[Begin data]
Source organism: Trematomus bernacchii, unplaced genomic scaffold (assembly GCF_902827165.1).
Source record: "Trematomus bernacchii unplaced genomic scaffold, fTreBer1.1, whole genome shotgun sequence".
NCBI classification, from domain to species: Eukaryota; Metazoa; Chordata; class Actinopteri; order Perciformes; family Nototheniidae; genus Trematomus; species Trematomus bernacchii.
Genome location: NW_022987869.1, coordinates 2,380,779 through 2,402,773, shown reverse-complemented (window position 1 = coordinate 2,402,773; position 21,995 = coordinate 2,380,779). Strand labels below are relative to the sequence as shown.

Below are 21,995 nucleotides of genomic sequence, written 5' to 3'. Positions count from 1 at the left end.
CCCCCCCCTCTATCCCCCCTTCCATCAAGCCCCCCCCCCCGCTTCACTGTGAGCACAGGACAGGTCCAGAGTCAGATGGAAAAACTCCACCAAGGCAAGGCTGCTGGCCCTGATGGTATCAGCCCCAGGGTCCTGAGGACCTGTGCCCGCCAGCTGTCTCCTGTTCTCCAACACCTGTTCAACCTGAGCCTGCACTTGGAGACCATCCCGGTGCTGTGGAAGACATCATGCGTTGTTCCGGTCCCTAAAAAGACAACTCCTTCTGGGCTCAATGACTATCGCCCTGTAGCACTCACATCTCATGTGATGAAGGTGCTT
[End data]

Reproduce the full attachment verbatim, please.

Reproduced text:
Source organism: Trematomus bernacchii, unplaced genomic scaffold (assembly GCF_902827165.1).
Source record: "Trematomus bernacchii unplaced genomic scaffold, fTreBer1.1, whole genome shotgun sequence".
NCBI classification, from domain to species: Eukaryota; Metazoa; Chordata; class Actinopteri; order Perciformes; family Nototheniidae; genus Trematomus; species Trematomus bernacchii.
Genome location: NW_022987869.1, coordinates 2,380,779 through 2,402,773, shown reverse-complemented (window position 1 = coordinate 2,402,773; position 21,995 = coordinate 2,380,779). Strand labels below are relative to the sequence as shown.

Below are 21,995 nucleotides of genomic sequence, written 5' to 3'. Positions count from 1 at the left end.
CCCCCCCCTCTATCCCCCCTTCCATCAAGCCCCCCCCCCCGCTTCACTGTGAGCACAGGACAGGTCCAGAGTCAGATGGAAAAACTCCACCAAGGCAAGGCTGCTGGCCCTGATGGTATCAGCCCCAGGGTCCTGAGGACCTGTGCCCGCCAGCTGTCTCCTGTTCTCCAACACCTGTTCAACCTGAGCCTGCACTTGGAGACCATCCCGGTGCTGTGGAAGACATCATGCGTTGTTCCGGTCCCTAAAAAGACAACTCCTTCTGGGCTCAATGACTATCGCCCTGTAGCACTCACATCTCATGTGATGAAGGTGCTT